This method was adopted by the organisation following the realisation that capacity building through training alone was not the most effective way of passing on skills to community members. Training, in most cases is a theoretical and singular event which often does not give participants the practical experience of dealing with the conflicts that they face in their communities.


One of the indicators we use to measure the success of an intervention is the level of knowledge and skills retention by the beneficiaries. The feedback examples below are taken from CCMT evaluations:

I learnt that seating arrangement is crucial in dialogue. The set up has been replicated at home with my family
Community member, Chirumanzu district

I learnt that when you’re a moderator you’re not supposed to take sides. People in conflict situations must resolve their differences themselves.
Social Services employee, Gweru

My job is to handle conflict from different angles. Applying the dialogue tools has helped me in my role as a chief.
Village Headman, Gweru


The NUST Campus Dialogue Peace Project (NCDPP) was formulated in partnership with CCMT and NUST University. The project aims to create a platform where various stakeholders within the University community collectively come up with effective and constructive solutions to conflicts affecting students and staff.

The NCDPP utilises cultural, legal and other resources to champion the cause for dialogue and peace at the campus and its environs.


The initial phase of the project involved the identification of stakeholders who were to be a part of a pool of ‘experts’, building their capacity in the area of conflict transformation and raising awareness within the University about the project. This was done through training and targeted sensitisation meetings which sought to ensure that the group was fully equipped for the task and that they would be accepted by the University community.

campus dialogue


Since the inception of the project in 2010, the following training sessions have been conducted in order to build the capacity of NCDPP members:

  • Basic conflict management training, which introduced members to the basic concepts of conflict management and transformation
  • Conflict analysis and communication, which sought to equip members with analytical skills and tools needed in planning and moderating dialogues
  • Dialogue moderation and communication, which equipped members with dialogue moderation skills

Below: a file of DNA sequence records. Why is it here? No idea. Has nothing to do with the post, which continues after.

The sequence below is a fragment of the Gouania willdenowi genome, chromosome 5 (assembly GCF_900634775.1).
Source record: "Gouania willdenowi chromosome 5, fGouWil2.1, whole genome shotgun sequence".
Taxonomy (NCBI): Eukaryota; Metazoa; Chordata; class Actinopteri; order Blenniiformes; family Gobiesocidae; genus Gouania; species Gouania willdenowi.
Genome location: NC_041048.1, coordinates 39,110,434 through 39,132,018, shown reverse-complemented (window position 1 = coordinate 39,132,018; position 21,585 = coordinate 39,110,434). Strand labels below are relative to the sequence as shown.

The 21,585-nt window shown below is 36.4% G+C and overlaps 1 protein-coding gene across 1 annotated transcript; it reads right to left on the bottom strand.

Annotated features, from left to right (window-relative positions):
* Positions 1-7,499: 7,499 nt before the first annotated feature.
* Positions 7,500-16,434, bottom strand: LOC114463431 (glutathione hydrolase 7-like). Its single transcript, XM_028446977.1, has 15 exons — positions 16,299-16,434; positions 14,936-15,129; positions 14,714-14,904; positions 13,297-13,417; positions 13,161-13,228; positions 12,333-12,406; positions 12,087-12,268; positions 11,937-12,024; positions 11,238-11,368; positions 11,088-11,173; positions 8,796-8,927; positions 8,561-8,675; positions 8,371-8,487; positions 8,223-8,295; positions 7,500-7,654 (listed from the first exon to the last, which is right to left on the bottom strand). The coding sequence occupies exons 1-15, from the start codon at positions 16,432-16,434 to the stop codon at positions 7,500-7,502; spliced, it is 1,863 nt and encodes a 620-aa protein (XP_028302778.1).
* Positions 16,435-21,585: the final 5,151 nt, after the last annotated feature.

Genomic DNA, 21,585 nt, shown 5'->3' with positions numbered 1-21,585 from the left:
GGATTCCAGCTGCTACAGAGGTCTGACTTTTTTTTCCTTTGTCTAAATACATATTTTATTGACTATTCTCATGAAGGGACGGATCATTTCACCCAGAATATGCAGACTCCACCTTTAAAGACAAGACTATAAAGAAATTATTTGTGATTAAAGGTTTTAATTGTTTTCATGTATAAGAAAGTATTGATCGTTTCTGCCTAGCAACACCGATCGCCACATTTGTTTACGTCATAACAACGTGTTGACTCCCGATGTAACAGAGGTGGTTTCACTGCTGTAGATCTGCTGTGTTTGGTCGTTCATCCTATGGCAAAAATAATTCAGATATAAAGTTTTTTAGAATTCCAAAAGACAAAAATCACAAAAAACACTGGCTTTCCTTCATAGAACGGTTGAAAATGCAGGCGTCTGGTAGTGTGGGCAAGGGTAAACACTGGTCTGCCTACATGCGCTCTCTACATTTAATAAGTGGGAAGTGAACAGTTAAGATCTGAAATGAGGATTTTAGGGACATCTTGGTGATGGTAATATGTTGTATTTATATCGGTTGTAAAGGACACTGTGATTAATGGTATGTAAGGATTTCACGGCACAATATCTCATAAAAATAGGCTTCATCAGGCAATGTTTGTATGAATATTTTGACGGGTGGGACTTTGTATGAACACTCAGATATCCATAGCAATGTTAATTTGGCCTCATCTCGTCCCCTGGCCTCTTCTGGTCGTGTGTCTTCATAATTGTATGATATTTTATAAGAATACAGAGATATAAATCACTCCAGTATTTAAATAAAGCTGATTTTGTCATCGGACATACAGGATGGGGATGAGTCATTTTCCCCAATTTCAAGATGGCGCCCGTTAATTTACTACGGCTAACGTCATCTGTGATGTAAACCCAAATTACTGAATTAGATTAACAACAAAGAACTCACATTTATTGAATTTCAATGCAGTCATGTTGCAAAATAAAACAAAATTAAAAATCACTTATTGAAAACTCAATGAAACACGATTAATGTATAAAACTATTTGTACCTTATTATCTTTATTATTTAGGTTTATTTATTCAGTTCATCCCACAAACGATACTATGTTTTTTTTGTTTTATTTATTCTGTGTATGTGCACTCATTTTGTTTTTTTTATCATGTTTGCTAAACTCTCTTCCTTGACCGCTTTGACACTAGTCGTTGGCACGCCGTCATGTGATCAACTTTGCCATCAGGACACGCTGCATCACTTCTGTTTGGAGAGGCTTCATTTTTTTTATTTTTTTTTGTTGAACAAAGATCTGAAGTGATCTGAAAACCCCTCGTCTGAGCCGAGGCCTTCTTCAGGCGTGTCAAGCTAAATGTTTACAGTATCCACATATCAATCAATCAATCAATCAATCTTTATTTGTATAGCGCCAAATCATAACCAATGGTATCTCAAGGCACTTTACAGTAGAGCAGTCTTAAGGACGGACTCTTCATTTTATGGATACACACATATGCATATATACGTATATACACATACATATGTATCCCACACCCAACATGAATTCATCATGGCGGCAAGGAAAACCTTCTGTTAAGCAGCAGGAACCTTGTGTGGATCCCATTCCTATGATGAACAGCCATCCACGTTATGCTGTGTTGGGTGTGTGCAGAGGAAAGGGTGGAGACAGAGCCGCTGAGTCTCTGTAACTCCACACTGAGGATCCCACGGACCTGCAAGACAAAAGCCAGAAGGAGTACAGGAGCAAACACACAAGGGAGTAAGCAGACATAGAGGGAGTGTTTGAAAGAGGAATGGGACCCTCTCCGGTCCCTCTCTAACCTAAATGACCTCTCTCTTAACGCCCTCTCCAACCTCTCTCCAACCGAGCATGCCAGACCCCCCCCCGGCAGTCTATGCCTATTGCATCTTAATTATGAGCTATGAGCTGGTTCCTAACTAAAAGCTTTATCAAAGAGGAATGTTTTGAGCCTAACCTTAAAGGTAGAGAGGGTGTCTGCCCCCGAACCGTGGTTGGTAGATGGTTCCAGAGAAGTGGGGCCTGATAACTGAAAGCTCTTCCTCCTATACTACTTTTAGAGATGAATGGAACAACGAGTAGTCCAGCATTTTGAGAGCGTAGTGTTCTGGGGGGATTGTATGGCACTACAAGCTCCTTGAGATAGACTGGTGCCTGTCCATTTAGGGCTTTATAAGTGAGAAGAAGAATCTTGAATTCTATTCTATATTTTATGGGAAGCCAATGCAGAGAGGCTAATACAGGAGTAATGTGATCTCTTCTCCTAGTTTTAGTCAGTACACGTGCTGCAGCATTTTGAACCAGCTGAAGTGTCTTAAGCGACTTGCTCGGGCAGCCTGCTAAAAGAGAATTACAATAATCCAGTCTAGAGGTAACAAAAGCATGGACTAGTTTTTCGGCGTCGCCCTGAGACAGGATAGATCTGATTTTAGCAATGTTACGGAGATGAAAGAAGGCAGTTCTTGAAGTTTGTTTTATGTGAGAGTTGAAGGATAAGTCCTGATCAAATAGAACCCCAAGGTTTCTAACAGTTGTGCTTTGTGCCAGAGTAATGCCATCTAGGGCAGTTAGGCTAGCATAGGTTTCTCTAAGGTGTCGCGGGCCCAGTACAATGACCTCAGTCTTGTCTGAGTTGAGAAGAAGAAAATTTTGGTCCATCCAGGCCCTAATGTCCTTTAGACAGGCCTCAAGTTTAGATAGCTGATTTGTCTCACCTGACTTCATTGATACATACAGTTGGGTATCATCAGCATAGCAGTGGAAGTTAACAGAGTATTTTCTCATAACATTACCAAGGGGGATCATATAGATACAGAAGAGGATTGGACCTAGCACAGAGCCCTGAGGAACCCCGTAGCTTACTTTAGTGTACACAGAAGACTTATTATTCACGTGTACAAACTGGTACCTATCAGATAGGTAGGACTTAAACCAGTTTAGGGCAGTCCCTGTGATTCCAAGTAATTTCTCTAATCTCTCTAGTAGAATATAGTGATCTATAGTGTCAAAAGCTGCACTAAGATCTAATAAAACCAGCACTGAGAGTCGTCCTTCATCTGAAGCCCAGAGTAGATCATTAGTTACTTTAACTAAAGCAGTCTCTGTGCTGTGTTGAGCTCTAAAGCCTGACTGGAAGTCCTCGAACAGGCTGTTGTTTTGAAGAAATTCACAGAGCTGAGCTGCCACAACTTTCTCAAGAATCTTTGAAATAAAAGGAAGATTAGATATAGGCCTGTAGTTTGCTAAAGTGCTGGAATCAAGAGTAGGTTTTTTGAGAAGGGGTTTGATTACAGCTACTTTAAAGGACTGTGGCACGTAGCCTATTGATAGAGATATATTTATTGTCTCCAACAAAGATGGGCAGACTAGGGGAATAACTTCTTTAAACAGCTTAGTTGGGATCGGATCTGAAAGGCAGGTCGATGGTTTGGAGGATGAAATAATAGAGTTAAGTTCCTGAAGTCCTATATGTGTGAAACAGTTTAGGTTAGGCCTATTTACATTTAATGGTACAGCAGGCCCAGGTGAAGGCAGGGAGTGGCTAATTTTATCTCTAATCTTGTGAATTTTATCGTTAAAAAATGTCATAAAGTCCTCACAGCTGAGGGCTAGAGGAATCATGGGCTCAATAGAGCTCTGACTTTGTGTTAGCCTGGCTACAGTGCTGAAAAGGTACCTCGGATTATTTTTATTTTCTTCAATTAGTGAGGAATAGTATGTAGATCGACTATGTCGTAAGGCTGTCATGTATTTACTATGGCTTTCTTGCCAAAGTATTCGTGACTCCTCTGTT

• Dialogue moderation training, which focused on practising dialogue moderation


Following the training, the NCDPP focused on raising awareness to ensure that the group was accepted by the NUST community. This was done through sensitisation meetings and training of NUST senior management and administrators.  During this process, both the management and administrators were fully appraised about the project, resulting in four administrators joining the NCDPP.


The NCDPP has been able to share its experiences internationally with other Universities that use the sustained dialogue approach to deal with conflict issues on campus. Members from the group took part in the first ever international summit on sustained dialogue at Addis Ababa University in Ethiopia.
This experience has inspired NCDPP members to challenge the ways in which they facilitate constructive engagement in conflict issues at the institution.


2012 marks the beginning of a new phase in the project, where CCMT will take a step back and allow NCDPP members to take the lead and put to test the knowledge and skills they have acquired. CCMT will continue to provide technical and financial support to the group as it intervenes on issues at the institution.


Over the years CCMT has built up vast amounts of expertise in the areas of conflict management, peace-building and Organisational Development (OD). Using all of our skills, in-depth knowledge and highly skilled individuals, we help organisations in both the public and private sector to develop solutions that are tailored to their needs. We also provide training for individuals looking for skills in handling conflict in the various arenas of life, whether personal or professional.

Our unique and successful approach to conflict management informs the work of our Consultancy Department.

Services provided include: